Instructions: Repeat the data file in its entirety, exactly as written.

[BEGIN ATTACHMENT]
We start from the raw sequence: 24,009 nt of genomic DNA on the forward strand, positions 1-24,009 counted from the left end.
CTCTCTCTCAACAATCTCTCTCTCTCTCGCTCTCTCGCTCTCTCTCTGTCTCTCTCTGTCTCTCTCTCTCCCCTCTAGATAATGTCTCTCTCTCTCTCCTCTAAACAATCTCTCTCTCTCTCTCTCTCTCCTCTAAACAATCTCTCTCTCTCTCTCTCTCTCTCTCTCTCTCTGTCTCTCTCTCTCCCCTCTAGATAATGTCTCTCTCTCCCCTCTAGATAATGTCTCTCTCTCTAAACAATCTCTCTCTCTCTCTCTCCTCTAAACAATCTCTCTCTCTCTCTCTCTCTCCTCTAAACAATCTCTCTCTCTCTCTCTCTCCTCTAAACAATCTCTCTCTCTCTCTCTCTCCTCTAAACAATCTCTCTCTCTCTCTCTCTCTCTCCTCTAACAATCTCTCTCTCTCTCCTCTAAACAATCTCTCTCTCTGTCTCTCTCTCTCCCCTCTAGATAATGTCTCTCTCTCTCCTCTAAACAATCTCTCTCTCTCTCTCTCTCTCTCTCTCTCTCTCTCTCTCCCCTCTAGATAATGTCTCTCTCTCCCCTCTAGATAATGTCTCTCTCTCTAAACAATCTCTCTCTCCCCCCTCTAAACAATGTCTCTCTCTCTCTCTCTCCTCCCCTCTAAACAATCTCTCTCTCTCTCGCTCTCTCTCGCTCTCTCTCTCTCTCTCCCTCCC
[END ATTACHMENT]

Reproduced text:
We start from the raw sequence: 24,009 nt of genomic DNA on the forward strand, positions 1-24,009 counted from the left end.
CTCTCTCTCAACAATCTCTCTCTCTCTCGCTCTCTCGCTCTCTCTCTGTCTCTCTCTGTCTCTCTCTCTCCCCTCTAGATAATGTCTCTCTCTCTCTCCTCTAAACAATCTCTCTCTCTCTCTCTCTCTCCTCTAAACAATCTCTCTCTCTCTCTCTCTCTCTCTCTCTCTCTGTCTCTCTCTCTCCCCTCTAGATAATGTCTCTCTCTCCCCTCTAGATAATGTCTCTCTCTCTAAACAATCTCTCTCTCTCTCTCTCCTCTAAACAATCTCTCTCTCTCTCTCTCTCTCCTCTAAACAATCTCTCTCTCTCTCTCTCTCCTCTAAACAATCTCTCTCTCTCTCTCTCTCCTCTAAACAATCTCTCTCTCTCTCTCTCTCTCTCCTCTAACAATCTCTCTCTCTCTCCTCTAAACAATCTCTCTCTCTGTCTCTCTCTCTCCCCTCTAGATAATGTCTCTCTCTCTCCTCTAAACAATCTCTCTCTCTCTCTCTCTCTCTCTCTCTCTCTCTCTCTCCCCTCTAGATAATGTCTCTCTCTCCCCTCTAGATAATGTCTCTCTCTCTAAACAATCTCTCTCTCCCCCCTCTAAACAATGTCTCTCTCTCTCTCTCTCCTCCCCTCTAAACAATCTCTCTCTCTCTCGCTCTCTCTCGCTCTCTCTCTCTCTCTCCCTCCC